His life was saved by the embassy. When the bomb detonated, the squat structure absorbed the brunt of the concussion, which nonetheless knocked Bwaku off his feet. The window frames he watched falling toward him were caught by the branches of trees planted in the sidewalk. The embassy's tall iron perimeter fence snagged the utility pole thrown in his direction by the blast.

Dusty, confused and deafened, Bwaku lost his navy blue beret but found he still had his walkie-talkie. He climbed to his feet and resumed running, not stopping till he reached the motor pool dispatcher's office at a railway complex across Haile Selassie Avenue.

Boke was less fortunate. "There were people lying on me" where he was tossed by the blast, Boke said. Now ambulatory but nursing internal injuries and a swollen left wrist, he said little in an interview at the Nairobi offices of United International Investigative Services, an Anaheim, Calif.-based firm that holds the contract for embassy security. Two days of intensive interviews with FBI agents had left him exhausted, he said.

Such first-hand accounts may be all investigators have to go on as they try to find those responsible for the attack. A U.S. official here said the embassy's security cameras were not connected to videotape. The camera mounted at the rear of the building was being monitored at Post One, but the Marine watching it "was very busy" and apparently did not see the confrontation at the lot entrance, which may have lasted less than 20 seconds, a U.S. official said.

An FBI artist rendered what Bwaku called an excellent likeness of the man who approached him. "The man appeared to me as an Arab man," Bwaku said. He said he was as dark as an African, but that his longish hair was straight. He wore sideburns to his jawline and a medium mustache. A few longish whiskers grew under, not on, his chin. The man appeared to be in his thirties and was about a head shorter and somewhat slighter than Bwaku, who has a medium build.

Neither Bwaku nor Boke knows what became of the attackers, but both guards said they could not imagine how they could have survived the blast.

FBI agents this morning also interviewed a woman who was waiting in a car outside the Cooperative Bank Building when the truck carrying the bomb pulled in. Agnes Muthoni Kambo, 31, a driver with Kenya Broadcasting Corp., was waiting in a Peugeot station wagon for a camera crew to return from a news conference in the building. Her account differs in some details from that of the two guards and adds others.

The same make and model truck that Bwaku described as old and "vague in color" Kambo saw as beige. "It jumped over the pavement, then drove very fast to the embassy building," she said. By jumping the raised curb to cross the access road, the truck avoided a checkpoint and drop barrier she had passed through at the other end of the access road running along the front of the Cooperative Bank Building. That checkpoint was manned by private guards not employed by the embassy.

Bwaku noticed only two occupants in the truck, but Kambo saw three. At least one, she added, was wearing a turban. While the man who climbed out of the passenger side appeared to have an argument with the guard at the drop barrier, she said, "the driver reversed the truck, and the rear part faced the embassy. When they reversed, I could not see any more."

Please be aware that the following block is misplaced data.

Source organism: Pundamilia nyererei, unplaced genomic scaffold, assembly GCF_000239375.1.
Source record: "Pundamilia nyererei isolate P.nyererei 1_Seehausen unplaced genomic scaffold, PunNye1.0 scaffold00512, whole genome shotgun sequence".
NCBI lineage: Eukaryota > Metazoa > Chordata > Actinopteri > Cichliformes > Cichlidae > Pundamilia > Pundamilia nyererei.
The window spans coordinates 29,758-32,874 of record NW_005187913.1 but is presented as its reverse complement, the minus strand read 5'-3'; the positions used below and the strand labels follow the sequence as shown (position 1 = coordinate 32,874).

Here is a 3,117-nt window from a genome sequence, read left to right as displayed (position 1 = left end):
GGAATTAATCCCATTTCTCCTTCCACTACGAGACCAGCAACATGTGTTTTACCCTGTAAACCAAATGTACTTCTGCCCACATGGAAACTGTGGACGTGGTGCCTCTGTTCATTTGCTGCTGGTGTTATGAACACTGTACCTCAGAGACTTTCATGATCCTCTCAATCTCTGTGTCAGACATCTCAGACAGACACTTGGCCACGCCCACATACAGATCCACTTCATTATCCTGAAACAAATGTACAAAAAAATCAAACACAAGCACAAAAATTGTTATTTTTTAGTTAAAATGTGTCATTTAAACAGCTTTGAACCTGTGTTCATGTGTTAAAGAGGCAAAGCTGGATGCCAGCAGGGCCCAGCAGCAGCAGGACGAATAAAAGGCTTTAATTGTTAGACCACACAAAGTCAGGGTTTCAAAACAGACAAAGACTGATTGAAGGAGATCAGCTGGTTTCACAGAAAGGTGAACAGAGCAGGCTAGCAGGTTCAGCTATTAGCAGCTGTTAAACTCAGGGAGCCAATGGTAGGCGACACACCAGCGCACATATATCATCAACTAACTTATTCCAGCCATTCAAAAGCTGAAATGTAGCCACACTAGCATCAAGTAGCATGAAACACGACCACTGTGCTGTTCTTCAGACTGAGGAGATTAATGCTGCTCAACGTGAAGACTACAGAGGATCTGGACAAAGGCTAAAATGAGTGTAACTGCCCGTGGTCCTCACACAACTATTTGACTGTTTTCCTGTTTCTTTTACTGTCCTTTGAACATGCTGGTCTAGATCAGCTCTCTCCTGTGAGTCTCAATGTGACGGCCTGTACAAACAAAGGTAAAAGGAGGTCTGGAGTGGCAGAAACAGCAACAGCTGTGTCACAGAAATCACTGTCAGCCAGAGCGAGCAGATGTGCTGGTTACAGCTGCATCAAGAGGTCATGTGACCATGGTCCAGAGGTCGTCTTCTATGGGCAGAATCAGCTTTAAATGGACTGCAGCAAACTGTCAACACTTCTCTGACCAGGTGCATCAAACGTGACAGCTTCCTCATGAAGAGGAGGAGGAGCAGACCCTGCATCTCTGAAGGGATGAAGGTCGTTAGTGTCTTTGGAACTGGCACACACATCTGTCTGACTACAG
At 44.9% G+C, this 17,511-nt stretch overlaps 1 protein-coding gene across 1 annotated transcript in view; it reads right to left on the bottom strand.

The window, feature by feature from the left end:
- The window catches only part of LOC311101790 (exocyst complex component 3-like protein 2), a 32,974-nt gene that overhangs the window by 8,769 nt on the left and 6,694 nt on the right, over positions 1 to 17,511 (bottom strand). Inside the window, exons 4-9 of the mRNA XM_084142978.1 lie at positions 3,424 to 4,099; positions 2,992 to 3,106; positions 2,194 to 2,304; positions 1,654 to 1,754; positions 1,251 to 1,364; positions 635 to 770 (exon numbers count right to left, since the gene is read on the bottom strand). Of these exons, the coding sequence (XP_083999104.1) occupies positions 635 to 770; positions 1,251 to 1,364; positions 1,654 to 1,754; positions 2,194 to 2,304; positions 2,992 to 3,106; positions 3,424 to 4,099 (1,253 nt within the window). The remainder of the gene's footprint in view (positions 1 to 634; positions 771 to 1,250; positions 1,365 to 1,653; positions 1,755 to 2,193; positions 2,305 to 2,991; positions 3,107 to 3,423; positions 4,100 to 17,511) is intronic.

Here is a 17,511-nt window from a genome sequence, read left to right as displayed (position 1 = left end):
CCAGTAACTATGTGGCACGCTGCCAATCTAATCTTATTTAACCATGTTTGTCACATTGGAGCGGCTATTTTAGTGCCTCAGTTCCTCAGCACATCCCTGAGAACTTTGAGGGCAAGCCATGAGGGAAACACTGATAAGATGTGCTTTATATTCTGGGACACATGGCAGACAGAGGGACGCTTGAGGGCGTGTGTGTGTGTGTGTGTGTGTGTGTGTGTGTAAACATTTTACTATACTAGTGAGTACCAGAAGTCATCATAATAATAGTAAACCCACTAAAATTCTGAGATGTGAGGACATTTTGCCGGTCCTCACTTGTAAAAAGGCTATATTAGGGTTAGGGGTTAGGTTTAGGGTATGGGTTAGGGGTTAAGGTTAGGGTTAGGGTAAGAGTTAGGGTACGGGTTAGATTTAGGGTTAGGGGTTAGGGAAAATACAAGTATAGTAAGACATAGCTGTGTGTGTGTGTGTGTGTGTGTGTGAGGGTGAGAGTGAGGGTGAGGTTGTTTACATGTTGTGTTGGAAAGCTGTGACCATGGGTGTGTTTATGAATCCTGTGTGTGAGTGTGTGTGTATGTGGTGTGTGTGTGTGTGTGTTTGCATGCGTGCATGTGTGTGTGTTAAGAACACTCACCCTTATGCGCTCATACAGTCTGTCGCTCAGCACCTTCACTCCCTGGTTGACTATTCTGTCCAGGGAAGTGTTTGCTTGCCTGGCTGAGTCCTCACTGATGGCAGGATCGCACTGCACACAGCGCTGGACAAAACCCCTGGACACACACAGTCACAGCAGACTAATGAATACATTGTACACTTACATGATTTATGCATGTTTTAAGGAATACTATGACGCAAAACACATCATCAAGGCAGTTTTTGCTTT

Kambo said she first heard a small bang, like a tire bursting, then a louder blast before the huge explosion. "I heard a gunshot, then a bang that was a bit light, and then the big bang," which left her unconscious, she said.

When she awoke, she saw flames coming from the hood of her car. She screamed, and felt her voice coming out of her throat instead of her mouth. Her trachea had been punctured. She ran into Haile Selassie Avenue, where another driver took her to the hospital, where she was interviewed today.

Bwaku has recovered the hearing in his right ear, but hears nothing with his left. Okindo, the guard stationed at the gates behind the drop barrier, was flown to Ramstein Air Base in Germany for treatment of severe wounds.

William J. Guidice, president of United International Investigative Services, the company that employs the guards, confirmed that the truck carrying the bomb had tried to enter the diplomatic compound through a gate at the front of the embassy. "They said they had a delivery," he said, and a guard at the front gate told the driver that deliveries go to the back.

The rear entrance also provides access to the embassy's underground garage. A State Department official said that if the truck had reached that garage, very likely everyone in the embassy would have been killed. Bwaku "ducked, like anybody would, but he stood his ground," the official said.

"My people were trained," Guidice said. "They knew what they were supposed to be doing."

Bwaku, 33, has worked as a guard at the U.S. Embassy for six years, working 12-hour shifts five days a week. On his monthly salary of about $90 -- about 36 cents an hour -- he supports his wife, Beatrice, and son, Ephraim, as well as four nephews. His first wife died in 1994 giving birth to twins, who died.

"I did not think of dying," Bwaku said. "What I was thinking was to do my job as a security guard was to protect people's life and property."

© Copyright 1998 The Washington Post Company